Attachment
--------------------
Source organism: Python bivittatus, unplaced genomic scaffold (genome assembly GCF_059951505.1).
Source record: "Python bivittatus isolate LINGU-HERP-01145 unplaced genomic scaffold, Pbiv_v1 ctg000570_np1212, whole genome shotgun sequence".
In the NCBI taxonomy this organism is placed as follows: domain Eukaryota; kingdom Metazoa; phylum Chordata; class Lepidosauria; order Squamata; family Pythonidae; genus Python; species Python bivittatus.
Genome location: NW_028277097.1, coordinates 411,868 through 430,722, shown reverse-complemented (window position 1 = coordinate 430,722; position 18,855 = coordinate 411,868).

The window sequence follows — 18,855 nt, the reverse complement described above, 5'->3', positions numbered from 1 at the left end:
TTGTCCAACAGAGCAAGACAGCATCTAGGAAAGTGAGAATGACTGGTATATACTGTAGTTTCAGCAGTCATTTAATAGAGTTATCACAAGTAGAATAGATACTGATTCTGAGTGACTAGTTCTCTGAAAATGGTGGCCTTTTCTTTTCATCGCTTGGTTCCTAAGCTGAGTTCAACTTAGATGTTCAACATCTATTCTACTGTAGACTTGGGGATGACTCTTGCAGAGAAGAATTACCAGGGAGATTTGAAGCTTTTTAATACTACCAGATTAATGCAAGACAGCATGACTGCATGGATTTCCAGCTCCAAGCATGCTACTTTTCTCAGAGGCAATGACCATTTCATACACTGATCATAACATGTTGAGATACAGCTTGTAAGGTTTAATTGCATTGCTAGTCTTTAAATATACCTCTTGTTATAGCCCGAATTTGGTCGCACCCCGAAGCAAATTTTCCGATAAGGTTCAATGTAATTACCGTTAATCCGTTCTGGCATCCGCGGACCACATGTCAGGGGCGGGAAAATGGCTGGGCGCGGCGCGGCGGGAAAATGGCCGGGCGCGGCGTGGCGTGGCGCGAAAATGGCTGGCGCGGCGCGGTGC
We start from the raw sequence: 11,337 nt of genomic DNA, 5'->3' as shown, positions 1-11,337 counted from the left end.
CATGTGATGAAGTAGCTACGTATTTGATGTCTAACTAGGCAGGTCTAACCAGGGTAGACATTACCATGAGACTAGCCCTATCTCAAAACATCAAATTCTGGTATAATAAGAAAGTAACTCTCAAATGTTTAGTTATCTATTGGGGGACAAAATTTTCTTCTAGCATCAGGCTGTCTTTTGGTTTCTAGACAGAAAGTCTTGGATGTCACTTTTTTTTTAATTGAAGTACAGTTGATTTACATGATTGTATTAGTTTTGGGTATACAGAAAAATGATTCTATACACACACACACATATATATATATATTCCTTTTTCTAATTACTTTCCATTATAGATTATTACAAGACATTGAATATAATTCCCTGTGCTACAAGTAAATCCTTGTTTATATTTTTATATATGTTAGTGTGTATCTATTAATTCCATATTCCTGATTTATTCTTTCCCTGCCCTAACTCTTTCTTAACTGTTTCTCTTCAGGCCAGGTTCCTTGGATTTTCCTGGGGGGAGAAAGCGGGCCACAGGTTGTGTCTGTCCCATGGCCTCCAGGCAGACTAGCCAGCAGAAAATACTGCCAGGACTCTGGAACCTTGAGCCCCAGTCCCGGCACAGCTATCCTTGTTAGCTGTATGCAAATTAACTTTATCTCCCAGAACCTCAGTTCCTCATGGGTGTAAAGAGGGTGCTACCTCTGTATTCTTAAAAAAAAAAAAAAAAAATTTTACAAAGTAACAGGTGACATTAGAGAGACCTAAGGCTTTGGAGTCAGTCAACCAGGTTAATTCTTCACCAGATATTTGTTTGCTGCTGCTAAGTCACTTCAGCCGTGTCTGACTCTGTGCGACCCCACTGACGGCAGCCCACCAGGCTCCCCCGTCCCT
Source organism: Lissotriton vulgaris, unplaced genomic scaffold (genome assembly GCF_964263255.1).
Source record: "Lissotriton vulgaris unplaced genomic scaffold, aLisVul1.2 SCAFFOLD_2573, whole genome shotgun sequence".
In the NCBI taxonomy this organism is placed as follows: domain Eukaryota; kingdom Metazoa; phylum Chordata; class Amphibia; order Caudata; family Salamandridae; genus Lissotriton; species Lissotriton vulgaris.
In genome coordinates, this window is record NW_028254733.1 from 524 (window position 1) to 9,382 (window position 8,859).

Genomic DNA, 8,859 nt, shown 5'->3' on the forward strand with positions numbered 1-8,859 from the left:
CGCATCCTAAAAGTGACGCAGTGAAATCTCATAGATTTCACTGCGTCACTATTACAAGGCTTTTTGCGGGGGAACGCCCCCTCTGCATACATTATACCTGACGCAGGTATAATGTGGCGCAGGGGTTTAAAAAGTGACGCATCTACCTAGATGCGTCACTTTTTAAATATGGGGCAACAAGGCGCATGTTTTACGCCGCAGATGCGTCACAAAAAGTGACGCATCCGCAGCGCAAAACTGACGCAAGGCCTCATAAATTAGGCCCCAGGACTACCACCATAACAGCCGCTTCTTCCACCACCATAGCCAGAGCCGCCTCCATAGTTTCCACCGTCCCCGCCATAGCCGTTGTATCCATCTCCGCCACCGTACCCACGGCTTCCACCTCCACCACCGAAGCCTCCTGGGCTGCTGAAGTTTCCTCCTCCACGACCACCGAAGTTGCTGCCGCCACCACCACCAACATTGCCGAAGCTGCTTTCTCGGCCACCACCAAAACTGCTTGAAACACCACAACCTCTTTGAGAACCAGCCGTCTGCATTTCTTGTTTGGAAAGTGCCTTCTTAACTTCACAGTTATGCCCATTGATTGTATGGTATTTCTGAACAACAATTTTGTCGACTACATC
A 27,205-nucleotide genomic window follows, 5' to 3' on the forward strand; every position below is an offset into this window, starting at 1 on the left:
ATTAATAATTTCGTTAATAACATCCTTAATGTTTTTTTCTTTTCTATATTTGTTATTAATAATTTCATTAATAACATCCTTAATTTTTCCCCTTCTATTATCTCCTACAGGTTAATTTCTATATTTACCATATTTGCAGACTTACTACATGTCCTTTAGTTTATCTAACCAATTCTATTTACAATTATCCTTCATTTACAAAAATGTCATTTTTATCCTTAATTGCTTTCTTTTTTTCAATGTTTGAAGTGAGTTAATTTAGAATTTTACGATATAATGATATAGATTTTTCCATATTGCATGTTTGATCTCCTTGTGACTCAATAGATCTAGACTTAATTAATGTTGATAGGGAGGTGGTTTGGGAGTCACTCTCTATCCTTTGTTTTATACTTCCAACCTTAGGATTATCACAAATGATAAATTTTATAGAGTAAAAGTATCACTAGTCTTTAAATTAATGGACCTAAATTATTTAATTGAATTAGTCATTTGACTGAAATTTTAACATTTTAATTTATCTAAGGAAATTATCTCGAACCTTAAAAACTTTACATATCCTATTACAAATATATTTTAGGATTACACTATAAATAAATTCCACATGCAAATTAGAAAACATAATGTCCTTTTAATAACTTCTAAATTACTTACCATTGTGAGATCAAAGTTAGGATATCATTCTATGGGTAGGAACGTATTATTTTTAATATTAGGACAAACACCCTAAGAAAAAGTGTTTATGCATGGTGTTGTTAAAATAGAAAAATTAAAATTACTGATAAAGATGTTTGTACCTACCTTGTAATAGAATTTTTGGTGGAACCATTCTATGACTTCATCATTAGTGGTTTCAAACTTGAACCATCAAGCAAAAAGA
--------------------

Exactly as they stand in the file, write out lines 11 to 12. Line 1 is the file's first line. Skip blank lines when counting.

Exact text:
In the NCBI taxonomy this organism is placed as follows: domain Eukaryota; kingdom Metazoa; phylum Chordata; class Amphibia; order Caudata; family Salamandridae; genus Lissotriton; species Lissotriton vulgaris.
In genome coordinates, this window is record NW_028254733.1 from 524 (window position 1) to 9,382 (window position 8,859).